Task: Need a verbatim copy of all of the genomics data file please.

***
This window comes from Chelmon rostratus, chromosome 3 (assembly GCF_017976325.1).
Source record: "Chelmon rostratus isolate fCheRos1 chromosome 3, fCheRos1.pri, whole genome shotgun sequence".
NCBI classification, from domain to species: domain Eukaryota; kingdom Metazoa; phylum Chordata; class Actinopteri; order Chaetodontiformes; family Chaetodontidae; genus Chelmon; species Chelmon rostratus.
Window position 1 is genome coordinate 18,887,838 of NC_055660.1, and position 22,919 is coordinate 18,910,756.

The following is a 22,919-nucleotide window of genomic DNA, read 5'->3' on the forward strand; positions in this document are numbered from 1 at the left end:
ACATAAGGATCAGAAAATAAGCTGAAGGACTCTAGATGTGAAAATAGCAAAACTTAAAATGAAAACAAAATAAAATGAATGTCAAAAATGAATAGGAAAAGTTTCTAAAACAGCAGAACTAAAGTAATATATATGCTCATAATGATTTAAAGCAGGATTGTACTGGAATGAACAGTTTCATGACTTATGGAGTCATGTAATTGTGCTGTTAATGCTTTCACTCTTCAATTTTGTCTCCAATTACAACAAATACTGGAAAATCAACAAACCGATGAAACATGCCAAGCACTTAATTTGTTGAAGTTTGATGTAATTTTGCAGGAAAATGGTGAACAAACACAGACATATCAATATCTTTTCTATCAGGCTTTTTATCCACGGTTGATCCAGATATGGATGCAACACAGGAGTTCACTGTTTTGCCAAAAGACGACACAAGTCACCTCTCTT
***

This window comes from Chelmon rostratus, chromosome 3 (assembly GCF_017976325.1).
Source record: "Chelmon rostratus isolate fCheRos1 chromosome 3, fCheRos1.pri, whole genome shotgun sequence".
NCBI classification, from domain to species: domain Eukaryota; kingdom Metazoa; phylum Chordata; class Actinopteri; order Chaetodontiformes; family Chaetodontidae; genus Chelmon; species Chelmon rostratus.
Window position 1 is genome coordinate 18,887,838 of NC_055660.1, and position 22,919 is coordinate 18,910,756.

The following is a 22,919-nucleotide window of genomic DNA, read 5'->3' on the forward strand; positions in this document are numbered from 1 at the left end:
ACATAAGGATCAGAAAATAAGCTGAAGGACTCTAGATGTGAAAATAGCAAAACTTAAAATGAAAACAAAATAAAATGAATGTCAAAAATGAATAGGAAAAGTTTCTAAAACAGCAGAACTAAAGTAATATATATGCTCATAATGATTTAAAGCAGGATTGTACTGGAATGAACAGTTTCATGACTTATGGAGTCATGTAATTGTGCTGTTAATGCTTTCACTCTTCAATTTTGTCTCCAATTACAACAAATACTGGAAAATCAACAAACCGATGAAACATGCCAAGCACTTAATTTGTTGAAGTTTGATGTAATTTTGCAGGAAAATGGTGAACAAACACAGACATATCAATATCTTTTCTATCAGGCTTTTTATCCACGGTTGATCCAGATATGGATGCAACACAGGAGTTCACTGTTTTGCCAAAAGACGACACAAGTCACCTCTCTT